Classroom ventilation and the availability of a CO2 meter at school: these are the themes at the start of the new school year in these corona times.
Loosening of the corona measures
Last Tuesday there was good news. The corona measures in schools are being loosened (except in Brussels). Everyone back in school full-time, no more mouth masks during lessons, … We are one step closer to the pre-COVID era.
Nevertheless, the coronavirus has not been defeated yet. We must remain vigilant, especially at the start of the new school year. Because:
- • many people have been on holiday abroad. Often in regions where the vaccination level is much lower than in Belgium. With all risks entailed.
- • the vaccination coverage rate among 12 to 17 year-olds is currently around 70%. Children in primary education have not yet been vaccinated at all.
- • the protection only takes effect a few weeks after vaccination. Many young people will therefore only be protected in the course of September.
Federal Minister of Public Health Frank Vandenbroucke (Vooruit) therefore raises a warning finger. “It is good and important that schools open full time (…). But then there have to be some safety measures, such as wearing mouth masks where necessary and taking into account contamination, vaccination and also ventilation, which is very important.”
Ventilation at school is important
‘Ventilation’, the word is out. Constantly changing the air in a building is very important anyway. There is data showing that learning performance improves by 15% when classrooms are properly ventilated.
But what about the ventilation at our school buildings?
The situation is not very wel, according to various studies. A survey among 1500 education employees in the Netherlands earlier this summer showed that only 30% of them think that the ventilation in their school is in order.
Flanders certainly does not score better on this matter, on the contrary. Let’s take a look at how things were before the corona crisis. The Schoolgebouwenmonitor* 2018-2019 shows that mechanical ventilation then only occurred in 15% of Flemish school buildings. On the factor ‘ventilation of classrooms’, the schools scored even worse than five years earlier. With regard to the ‘energy efficiency measures’, a ‘mechanical ventilation system without heat recuperation’ with 15% is one of the lowest scoring measures.
Outdated school buildings
Since then, a lot of attention has been paid to investments in school infrastructure, including in the Flemish Government’s Recovery Plan ‘Vlaamse Veerkracht’. But nowhere does it specifically talk about ventilation.
When constructing new school buildings, attention is of course paid to ventilation. After all, standards have to be met. This is also the case with renovations. But in 2018-2019, only 9% of Flemish school buildings were five years old or younger. In contrast, 49% date from before 1970. Half of our school buildings therefore date from a period when attention was paid at most to ventilation system type A, popularly known as ‘the window’.
Moreover, the problem is much broader than just a lack of ventilation. “Ventilation is important, but it is only one problem. It’s about the whole indoor climate. You don’t solve everything with ventilation”, says the Dutch union CNV Onderwijs.
CO2 meter at school combined with good ventilation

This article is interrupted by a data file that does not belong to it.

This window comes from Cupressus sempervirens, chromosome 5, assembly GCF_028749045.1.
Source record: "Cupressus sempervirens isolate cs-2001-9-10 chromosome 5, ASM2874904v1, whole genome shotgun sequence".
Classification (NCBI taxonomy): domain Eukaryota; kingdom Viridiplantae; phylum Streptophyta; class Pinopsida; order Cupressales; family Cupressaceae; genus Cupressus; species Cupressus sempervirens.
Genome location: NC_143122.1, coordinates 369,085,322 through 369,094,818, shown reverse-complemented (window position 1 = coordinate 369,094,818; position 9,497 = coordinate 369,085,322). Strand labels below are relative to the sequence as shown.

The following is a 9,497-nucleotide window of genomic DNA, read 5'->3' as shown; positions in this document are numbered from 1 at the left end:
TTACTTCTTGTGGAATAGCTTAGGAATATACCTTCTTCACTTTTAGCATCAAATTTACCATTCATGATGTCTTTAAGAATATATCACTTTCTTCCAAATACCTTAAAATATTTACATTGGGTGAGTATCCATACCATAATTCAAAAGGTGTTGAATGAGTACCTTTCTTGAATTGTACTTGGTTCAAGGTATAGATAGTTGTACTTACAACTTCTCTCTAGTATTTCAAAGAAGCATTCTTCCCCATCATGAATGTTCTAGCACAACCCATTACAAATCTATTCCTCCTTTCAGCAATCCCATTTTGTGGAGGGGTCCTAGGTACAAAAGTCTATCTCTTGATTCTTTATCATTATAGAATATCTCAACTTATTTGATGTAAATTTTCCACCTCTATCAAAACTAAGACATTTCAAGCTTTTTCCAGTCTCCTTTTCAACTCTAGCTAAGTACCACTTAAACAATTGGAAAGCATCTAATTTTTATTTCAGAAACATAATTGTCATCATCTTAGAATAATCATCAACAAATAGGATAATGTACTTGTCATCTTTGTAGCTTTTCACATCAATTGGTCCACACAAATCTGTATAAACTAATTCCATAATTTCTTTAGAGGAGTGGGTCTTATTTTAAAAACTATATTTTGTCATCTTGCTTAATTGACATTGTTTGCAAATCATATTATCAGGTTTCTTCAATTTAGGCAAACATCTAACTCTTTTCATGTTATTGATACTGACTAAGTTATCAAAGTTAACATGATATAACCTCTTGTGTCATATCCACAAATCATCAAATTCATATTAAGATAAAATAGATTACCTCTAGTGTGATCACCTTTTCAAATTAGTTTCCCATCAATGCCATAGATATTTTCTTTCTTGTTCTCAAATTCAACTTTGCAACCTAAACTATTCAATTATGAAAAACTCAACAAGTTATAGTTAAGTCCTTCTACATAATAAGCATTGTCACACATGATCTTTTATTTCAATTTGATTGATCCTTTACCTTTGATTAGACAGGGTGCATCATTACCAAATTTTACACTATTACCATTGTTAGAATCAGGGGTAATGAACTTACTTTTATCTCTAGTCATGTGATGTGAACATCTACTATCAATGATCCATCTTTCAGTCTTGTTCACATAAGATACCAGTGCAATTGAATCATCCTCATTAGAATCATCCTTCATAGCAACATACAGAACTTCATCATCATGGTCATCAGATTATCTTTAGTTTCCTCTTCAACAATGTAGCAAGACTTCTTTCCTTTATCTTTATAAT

In order to measure the quality of indoor air, measuring equipment is needed. A CO2 meter, for example. In Belgium, this is compulsory in pubs, restaurants and hotels and in fitness centres. But not in schools, where there are often twenty or more children sitting together in one room for long periods of time.
Although various organisations had urged for the CO2 meter to be made compulsory in schools, Flemish Minister of Education Ben Weyts (N-VA) decided to encourage its installation but not make it compulsory.
The Flemish government has developed a script with measures. It is up to the school’s prevention advisor to apply these and to monitor the indoor climate in the classrooms. “But that’s exactly where the problem lies. Many schools do not have enough hours for the prevention advisor. There is too little support in that area”, said the opposition during a debate in the Flemish Parliament earlier this year.
A recent survey by Teacher Tapp – an app for teaching staff – confirms this statement. In 60% of the schools there is “no CO2 meter available and there are no plans to provide one”. When asked whether improvements had been made to the ventilation system in the past year – after the outbreak of the corona pandemic, that is – only 15.5% answered “yes”.
Ventilation and CO2 meter at school: now what?
On the brink of the new school year, these figures are food for thought. Especially now that the coronavirus has been around in our country for almost one and a half years. What can schools do to welcome their pupils in a healthy environment? Calling in a specialist is certainly a good tip. A specialist like Maintenance Masters for instance.
This division of Multi Masters Group is specialised in the maintenance and management of the technical installations of your buildings. We can answer all your questions about ventilation, the importance of a CO2 meter, the placement and follow-up of the CO2 meter, the maintenance of the ventilation system and much more.
(*) ‘Schoolgebouwenmonitor’ (or The School Buildings Monitor) is a large-scale survey that AGION (Agentschap voor Infrastructuur in het Onderwijs , Agency for Infrastructure in Education) carries out every five years among all educational institutions in Flanders (except for higher education), across all networks.